Fall is a time of pumpkin spice, cooler weather, and falling leaves. While beautiful, these artifacts of nature are definitely pesky. What’s worse, they become a much larger problem when not addressed quickly.
While there are many things you can do with fallen leaves, once they’re bagged you have fewer options. We’re going to go through everything you should think about when trying to get rid of your bagged leaves.
Contact City / State Government
Before you start raking up the leaves on your lawn and stuffing them into giant garbage bags, it’s best to contact your city or state government office and check to see if there are any special laws or regulations you must adhere to first.
For example, many areas require a certain type of bag for your leaves, which means leaves in any other type of bag won’t be picked up by the appropriate facility.
Some areas require that you use only clear plastic bags for your leaves, while others only want the leaves to be in recyclable paper bags. In addition to the bag requirements, you need to check on which day your town will be picking up those bags, especially if you are required to use paper bags, which are all but impossible to close securely.
The reason this is important is because unless you know the exact moment when those bagged leaves will be picked up – which is highly unlikely – you need to protect them from the elements until the right truck gets there.
Using Bagged Leaves for Composting
This is a very popular option for people who find themselves with a lot of bags of leaves that they don’t want to send to the landfill. A more eco-friendly option, composting is simple and works wonders for all types of plants. To get started, all you have to do is make sure your leaves are in plastic bags and not paper ones.
The 30- to 40-gallon yard bags work best, as do “tear-proof” bags that can be reused in the future.
This is a project that you’ll start in the fall and which will continue until the following spring. To get started, simply place a mixture of three parts brown leaves and one part green grass into each bag. To be the most useful, it has to be a mixture of both green and brown clippings from your yard. Next, pack down the material in the bag and pour about a gallon of water into each one.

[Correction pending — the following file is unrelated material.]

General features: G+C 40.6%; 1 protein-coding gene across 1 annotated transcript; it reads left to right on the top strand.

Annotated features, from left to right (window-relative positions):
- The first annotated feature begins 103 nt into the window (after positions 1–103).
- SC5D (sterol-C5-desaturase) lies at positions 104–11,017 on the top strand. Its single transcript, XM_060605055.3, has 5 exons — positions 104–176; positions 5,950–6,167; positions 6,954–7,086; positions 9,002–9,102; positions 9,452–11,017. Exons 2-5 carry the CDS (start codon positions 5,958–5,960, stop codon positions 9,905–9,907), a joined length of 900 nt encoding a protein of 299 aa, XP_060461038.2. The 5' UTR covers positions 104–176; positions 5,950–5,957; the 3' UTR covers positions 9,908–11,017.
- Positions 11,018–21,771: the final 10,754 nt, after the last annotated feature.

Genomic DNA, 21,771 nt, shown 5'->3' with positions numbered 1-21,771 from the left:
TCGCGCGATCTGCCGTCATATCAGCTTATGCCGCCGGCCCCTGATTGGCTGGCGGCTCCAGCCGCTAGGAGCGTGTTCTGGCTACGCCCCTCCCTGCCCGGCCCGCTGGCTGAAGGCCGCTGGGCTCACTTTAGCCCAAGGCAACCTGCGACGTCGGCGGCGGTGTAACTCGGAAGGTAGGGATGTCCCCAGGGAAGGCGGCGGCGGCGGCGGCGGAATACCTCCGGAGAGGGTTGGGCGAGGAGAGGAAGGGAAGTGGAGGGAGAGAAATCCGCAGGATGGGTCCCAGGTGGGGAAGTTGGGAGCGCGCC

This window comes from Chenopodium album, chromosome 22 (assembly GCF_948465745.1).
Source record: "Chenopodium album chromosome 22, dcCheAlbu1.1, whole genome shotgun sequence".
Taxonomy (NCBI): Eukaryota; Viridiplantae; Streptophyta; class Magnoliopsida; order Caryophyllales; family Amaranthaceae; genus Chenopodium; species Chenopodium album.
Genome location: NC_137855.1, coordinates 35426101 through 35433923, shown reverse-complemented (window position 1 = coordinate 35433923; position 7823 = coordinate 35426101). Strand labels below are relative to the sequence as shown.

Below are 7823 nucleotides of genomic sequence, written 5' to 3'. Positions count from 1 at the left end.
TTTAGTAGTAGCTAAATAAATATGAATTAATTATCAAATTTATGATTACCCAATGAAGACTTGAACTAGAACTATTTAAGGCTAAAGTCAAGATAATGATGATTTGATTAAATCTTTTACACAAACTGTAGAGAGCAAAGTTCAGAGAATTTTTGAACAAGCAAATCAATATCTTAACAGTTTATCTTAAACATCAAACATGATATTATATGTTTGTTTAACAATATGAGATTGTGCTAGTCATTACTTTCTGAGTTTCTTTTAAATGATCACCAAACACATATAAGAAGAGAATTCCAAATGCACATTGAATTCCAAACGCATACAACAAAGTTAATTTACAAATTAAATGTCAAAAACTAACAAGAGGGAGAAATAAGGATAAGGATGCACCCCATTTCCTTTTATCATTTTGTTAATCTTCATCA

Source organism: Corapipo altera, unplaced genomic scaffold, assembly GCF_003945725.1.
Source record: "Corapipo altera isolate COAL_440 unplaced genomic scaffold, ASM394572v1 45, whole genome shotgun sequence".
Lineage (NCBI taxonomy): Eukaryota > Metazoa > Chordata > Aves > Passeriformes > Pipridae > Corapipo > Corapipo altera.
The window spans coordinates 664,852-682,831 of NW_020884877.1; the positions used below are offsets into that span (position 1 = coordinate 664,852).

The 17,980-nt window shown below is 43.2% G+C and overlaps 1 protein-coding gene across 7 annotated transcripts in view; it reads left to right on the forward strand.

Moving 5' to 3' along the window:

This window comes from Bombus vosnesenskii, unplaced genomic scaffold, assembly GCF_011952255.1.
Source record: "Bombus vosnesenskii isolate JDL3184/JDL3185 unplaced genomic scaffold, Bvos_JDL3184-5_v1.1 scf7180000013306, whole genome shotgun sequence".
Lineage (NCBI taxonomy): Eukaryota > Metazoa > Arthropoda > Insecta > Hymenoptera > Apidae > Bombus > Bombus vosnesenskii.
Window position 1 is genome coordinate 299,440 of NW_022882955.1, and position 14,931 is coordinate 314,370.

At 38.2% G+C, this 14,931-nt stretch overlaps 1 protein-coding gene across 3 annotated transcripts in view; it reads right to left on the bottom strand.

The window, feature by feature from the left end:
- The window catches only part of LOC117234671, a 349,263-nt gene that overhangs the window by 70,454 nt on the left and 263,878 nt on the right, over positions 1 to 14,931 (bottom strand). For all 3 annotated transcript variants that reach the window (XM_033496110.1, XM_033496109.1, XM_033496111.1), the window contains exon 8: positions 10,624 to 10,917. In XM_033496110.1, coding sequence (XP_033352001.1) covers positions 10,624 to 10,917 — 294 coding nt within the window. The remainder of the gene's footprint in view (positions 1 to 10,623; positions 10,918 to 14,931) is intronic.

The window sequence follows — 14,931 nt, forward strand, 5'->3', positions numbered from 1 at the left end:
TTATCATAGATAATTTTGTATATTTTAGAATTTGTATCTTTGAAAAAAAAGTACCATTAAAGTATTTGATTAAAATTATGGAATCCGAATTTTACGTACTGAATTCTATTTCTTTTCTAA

After you’ve done this much, go ahead and puncture the bags a few times with a knife to get some air-circulation going, then tie each bag with twine until they are nice and tight. Afterward, you can simply place the bags in an out-of-the-way place in your yard … and wait.
Things to Do in the Meantime
If you’re looking for ideas of what to do with un-bagged leaves, check out our list of things to do with fallen leaves this autumn.
From now until the spring, you need to flip the bags over and upside-down a minimum of two to three times per month. More often is better, because this action helps the nitrogen and carbon distribute evenly throughout each bag so the composting can begin. Once the first winter frost hits, you can stop doing anything to the bags.
When spring finally arrives, you should be able to open the bags and find some nice, brown composting material inside each one of them. If you think the compost hasn’t broken down enough for your tastes, simply add a shovel-full of yard dirt and a little more water into the bag, flip it around a few times, then wait an additional two weeks.
What You Can Do with Your Compost
Once your compost is ready to go, you can use it in flower beds, around trees, and even in the weaker-looking spots in your yard. It does a great job of delivering nutrients to the areas where it’s needed most, enabling you to get thicker, fuller plants, trees, and flowers. For most of these purposes, you’ll want to include a good two to three inches of the compost to get the best results.
In addition, since composting eventually breaks down over time, you can simply add more of the mixture several times a year when it gets too thin or starts to disappear.